Medical Language vs. Child and Family-Friendly Language

Explaining the medical environment and medical procedures to children and teenagers can feel very challenging for families, as well as medical professionals.  With medical professionals immersed in the medical environment, the language becomes normal everyday language for them.  However, children and families are receiving new information that is often difficult to understand and process.  One mom described it best when she said to her school-aged son, “They speak a different language don’t they.”

How can we communicate medical information with children and families in a way that is easy to understand and helps to reduce fear and anxiety?  Try making these small, but extremely effective changes in how you explain common medical information.

Common Medical Language: IV
Child/Family Friendly Language: Small plastic tube or medicine straw to give you medicine while you are at the hospital

Common Medical Language: Stitches
Child/Family Friendly Language: String Band-Aids

Common Medical Language: Leads
Child/Family Friendly Language: Stickers that go on your chest to monitor your heart rate (for young kids: your heart beat)

Common Medical Language: Tourniquet
Child/Family Friendly Language: A rubber band that goes around your arm to help your veins (for young kids: your blue/green lines called veins) to show up better

Common Medical Language: Need to stick you
Child/Family Friendly Language: Need to check your blood or place an IV straw

Common Medical Language: Give you drugs
Child/Family Friendly Language: Give you medicine

Common Medical Language: It’s going to sting or feel like a bee sting
Child/Family Friendly Language: This may feel warm and tingly

Common Medical Language: Give you a shot
Child/Family Friendly Language: Give you medicine under your skin

Common Medical Language: Incision or cut you open
Child/Family Friendly Language: The doctor will make a small opening to help your body and then close it

Common Medical Language: Put you to sleep
Child/Family Friendly Language: Give you medicine to keep you asleep so you don’t feel anything or remember anything when the doctor helps your body.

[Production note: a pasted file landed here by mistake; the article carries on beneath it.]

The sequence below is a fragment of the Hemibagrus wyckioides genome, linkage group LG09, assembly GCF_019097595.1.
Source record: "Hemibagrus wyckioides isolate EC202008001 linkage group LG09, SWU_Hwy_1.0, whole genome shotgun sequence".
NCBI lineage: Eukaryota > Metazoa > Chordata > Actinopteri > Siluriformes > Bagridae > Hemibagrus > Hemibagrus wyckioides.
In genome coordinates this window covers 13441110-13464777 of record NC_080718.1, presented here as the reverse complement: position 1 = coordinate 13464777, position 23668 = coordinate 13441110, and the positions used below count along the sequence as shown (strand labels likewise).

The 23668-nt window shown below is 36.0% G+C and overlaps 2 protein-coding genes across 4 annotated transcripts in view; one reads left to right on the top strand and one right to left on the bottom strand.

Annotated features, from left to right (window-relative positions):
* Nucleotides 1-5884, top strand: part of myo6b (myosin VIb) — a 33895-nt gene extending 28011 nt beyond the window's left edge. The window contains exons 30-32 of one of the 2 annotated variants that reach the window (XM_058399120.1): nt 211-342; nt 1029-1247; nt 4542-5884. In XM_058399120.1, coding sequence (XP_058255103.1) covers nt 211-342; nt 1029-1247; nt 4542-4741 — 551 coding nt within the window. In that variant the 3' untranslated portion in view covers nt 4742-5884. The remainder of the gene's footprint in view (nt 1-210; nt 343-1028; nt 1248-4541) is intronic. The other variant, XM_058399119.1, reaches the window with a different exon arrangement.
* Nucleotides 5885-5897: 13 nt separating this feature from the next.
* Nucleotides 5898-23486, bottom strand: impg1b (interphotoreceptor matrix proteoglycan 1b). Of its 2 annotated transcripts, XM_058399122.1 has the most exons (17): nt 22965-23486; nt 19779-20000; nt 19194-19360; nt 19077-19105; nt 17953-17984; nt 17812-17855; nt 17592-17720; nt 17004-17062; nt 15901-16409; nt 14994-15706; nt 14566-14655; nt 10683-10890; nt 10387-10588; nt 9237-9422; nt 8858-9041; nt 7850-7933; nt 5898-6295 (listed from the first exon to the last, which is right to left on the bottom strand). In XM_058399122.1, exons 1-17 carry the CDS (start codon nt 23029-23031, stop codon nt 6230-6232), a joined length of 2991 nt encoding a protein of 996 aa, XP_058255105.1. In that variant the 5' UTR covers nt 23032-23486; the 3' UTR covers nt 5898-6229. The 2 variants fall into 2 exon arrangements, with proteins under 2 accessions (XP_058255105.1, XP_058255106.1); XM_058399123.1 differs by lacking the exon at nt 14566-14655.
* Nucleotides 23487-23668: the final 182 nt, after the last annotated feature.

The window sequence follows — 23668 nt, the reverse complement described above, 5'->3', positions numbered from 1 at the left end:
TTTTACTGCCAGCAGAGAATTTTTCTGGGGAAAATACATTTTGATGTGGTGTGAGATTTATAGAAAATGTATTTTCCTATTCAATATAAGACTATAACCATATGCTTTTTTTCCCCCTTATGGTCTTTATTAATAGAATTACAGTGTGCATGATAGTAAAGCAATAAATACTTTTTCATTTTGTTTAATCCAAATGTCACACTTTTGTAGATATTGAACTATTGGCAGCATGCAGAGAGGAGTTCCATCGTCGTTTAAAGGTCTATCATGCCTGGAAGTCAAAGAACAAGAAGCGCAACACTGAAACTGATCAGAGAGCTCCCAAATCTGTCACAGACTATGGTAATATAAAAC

As you use these child and family-friendly words and phrases you will begin to see the positive impact they have.  Consider what other medical words and phrases you can adjust to be softer and more supportive for children and families.

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2 thoughts on “Medical Language vs. Child and Family-Friendly Language

  1. I love your child and family friendly language. I am curious what you feel is the best explanation for rectal or pelvic exams. Children are most likely told that those are private parts, so when a doctor needs to look there that is extremely uncomfortable. What are your suggestions?

    • Great question! This is a challenging topic because you are exactly right we typically teach kids that this is their private area. Here are a couple thoughts for how to start the conversation. We always want to start small and let the kids lead the discussion with their questions, so we follow their line of thinking.

      You can adjust these suggestions depending on the age of the child. In general, you can tell kids as young as preschool that when that area of our body is hurt or if we need the doctor to help that part of our body, then sometimes the doctor needs to check that area (or their “private parts”).

      For children who need a rectal exam or a procedure that involves that area of the body such as a colonoscopy, we can talk about the rectum as the place where your poop comes out. If a child is in need of a procedure that requires the use of a urinary catheter, you can describe that area of the body as the place where your pee comes out. You can also describe the urinary catheter as a tiny tube that goes in the place where your pee comes out. For a pelvic exam, you can use the explanation above about the doctor needing to check that part of the body to make sure it is okay.

      For teenagers, privacy is also a big concern. We would want to let a teenager know that for a doctor looking at those parts of the body is like looking at an arm or a toe because it is something they help people with all the time. We would also want to reassure the teen that they will be covered up as much as possible for the procedure.

      Again, these are suggestions for initial discussions, depending on the medical need and age of the child further conversations with kids would need to occur to help them better understand exactly what the doctor is going to do and why. I hope this helps!

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